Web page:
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Aim:

Using secondary analysis, this study aims to provide evidence for patient-centred improvements in the quality of health and social care. 

Why this is important:

This study builds on two existing initiatives:

  1. An archive of 3,000 qualitative video and audio interviews on over 80 topics with users about their health and illness experiences held by the Health Experiences Research Group. These are disseminated online via Healthtalk.org.
  2. Experience-Based Co-Design (EBCD), a participatory action research approach which actively involves patients and carers in the design of health services. This has been implemented in over 60 care services in six different countries since being piloted in 2006.  Past evaluations have shown EBCD to be effective in achieving quality improvement and cultural change. 

Both initiatives include video-recorded in-depth interviews with people talking about their experiences.  In EBCD, analysis of specific areas of health services (called touchpoints) where there is potential for quality improvement is used to create a trigger film, which staff and patients watch together to start a discussion about improving care locally, before setting up co-design working groups to plan and implement changes together. 

Evidence from this research will support care organisations seeking to apply experience-based quality improvement in an affordable and timely way across a range of conditions.

Method:

We will reanalyse ten of our existing interview collections. In each case the primary research question for the secondary analysis will be: What touchpoints do patients identify in their experiences of care where quality could be improved?

Alongside the analysis for touchpoints in each condition, we will also ask: What are the touchpoints for a) outpatient care and b) interactions between health and social care across a range of different conditions which could be used to redesign services?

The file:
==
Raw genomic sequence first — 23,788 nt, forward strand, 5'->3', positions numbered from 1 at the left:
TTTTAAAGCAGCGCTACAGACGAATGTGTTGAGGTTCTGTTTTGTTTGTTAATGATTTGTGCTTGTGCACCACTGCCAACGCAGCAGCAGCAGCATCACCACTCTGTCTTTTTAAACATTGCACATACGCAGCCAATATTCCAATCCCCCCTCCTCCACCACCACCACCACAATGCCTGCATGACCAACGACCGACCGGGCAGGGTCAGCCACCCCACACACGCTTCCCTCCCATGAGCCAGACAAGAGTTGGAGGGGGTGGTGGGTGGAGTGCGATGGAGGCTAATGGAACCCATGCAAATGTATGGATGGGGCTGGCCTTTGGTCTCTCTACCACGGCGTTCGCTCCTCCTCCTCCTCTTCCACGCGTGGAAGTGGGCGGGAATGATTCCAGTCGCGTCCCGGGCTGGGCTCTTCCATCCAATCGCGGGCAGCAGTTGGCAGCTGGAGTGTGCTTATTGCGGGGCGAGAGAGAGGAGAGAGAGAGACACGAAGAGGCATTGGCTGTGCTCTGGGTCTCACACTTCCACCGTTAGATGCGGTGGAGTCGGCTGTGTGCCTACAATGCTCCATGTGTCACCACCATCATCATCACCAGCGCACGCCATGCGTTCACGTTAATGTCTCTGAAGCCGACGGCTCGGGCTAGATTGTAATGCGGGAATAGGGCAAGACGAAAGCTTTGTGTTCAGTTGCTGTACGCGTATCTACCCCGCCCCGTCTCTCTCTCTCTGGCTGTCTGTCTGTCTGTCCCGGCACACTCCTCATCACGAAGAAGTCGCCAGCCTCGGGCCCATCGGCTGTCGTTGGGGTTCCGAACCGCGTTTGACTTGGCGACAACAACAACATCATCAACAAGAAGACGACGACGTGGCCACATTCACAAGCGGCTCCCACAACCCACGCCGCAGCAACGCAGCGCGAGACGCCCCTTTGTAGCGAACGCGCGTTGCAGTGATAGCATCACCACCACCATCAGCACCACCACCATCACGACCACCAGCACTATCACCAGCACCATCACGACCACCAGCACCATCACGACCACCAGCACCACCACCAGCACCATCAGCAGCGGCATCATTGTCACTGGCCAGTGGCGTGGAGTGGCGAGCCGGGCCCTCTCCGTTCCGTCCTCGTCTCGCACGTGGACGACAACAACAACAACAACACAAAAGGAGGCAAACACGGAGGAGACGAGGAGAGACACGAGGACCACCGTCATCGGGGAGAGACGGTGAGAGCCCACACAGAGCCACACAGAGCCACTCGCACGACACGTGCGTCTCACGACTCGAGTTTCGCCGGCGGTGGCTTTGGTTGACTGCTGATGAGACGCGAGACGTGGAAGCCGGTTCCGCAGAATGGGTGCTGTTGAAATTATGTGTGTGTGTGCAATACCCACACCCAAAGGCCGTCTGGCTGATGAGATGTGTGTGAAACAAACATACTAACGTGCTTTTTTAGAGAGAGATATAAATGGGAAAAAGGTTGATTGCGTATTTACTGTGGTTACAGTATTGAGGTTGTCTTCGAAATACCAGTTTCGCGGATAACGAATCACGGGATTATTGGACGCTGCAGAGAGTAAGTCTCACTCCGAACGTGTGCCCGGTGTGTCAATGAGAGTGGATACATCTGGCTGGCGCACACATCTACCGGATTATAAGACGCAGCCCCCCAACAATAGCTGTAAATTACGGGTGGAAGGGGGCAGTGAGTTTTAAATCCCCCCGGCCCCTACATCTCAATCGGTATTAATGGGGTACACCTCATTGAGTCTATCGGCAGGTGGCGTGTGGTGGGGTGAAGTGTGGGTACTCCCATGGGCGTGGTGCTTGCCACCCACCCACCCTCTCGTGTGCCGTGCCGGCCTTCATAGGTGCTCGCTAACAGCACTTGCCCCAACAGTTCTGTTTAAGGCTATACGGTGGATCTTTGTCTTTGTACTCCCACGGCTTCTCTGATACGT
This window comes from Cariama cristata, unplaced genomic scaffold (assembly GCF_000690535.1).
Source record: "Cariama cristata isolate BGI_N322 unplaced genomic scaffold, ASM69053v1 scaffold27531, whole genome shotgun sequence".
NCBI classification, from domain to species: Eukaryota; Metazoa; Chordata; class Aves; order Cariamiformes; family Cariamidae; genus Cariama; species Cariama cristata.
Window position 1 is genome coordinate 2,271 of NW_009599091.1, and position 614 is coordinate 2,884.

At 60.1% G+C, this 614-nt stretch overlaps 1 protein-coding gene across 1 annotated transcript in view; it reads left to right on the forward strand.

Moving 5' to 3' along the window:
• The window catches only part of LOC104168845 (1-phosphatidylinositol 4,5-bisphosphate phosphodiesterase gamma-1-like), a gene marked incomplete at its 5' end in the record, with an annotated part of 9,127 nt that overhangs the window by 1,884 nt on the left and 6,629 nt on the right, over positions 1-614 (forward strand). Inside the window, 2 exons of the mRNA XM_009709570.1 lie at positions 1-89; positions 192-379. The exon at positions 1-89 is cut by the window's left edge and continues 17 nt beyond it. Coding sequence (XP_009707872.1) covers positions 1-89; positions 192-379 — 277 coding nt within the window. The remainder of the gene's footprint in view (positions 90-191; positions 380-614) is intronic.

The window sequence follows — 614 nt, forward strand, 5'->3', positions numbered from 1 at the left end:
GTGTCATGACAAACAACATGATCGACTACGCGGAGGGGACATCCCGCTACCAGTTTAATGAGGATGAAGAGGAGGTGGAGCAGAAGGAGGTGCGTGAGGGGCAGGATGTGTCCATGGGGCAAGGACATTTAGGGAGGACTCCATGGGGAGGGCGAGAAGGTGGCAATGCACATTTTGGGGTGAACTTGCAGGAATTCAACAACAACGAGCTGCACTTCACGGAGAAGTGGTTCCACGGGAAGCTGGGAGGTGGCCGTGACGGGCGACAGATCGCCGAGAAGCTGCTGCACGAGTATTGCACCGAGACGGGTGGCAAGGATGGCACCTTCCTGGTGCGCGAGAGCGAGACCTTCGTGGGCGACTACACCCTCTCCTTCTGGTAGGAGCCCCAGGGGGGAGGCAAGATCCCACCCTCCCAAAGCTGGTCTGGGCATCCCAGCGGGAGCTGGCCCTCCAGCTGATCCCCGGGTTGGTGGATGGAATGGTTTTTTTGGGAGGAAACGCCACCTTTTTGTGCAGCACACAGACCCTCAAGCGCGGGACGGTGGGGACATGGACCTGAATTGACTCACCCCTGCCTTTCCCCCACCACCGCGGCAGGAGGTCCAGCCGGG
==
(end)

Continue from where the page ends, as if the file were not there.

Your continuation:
The secondary analyses will involve a researcher going back to the full transcript collection to identify touchpoints. On healthtalkonline, we also have a set of lay summaries identifying key topics of importance to interview participants in each condition (though not specifically analysed for touchpoints). A key further empirical question to ask is therefore: What touchpoints would emerge from a re-analysis of the website summaries, compared to re-analysis of the full transcripts? Can further time savings be made in identifying touchpoints by this method or is too much lost in the process?

We will also involve patients and the public in the secondary analysis process, supporting them in analysing both selected transcripts and selected website summaries, and discussing with them similarities and differences in the touchpoints they identify compared to the social science researcher.

We will disseminate findings from the secondary analysis in the form of a series of trigger films made in collaboration with the DIPEx Charity, using our existing video recordings to illistrate the touchpoints we identify, and make these available through both www.healthtalk.org and the Point of Care Foundation online EBCD toolkit.

How will this benefit patients?

With the close and active support of NHS England, findings from our research will have a clear route to impact on health policy and practice

Further information:

Full project title:

Secondary analysis of qualitative video health experience interviews to inform policy and practice - what matters most to users about quality of care? 

Length of project:

December 2014 – May 2016

Funded by:

ESRC

External collaborators:

  • Point of Care Foundation
  • NHS England
  • DIPEx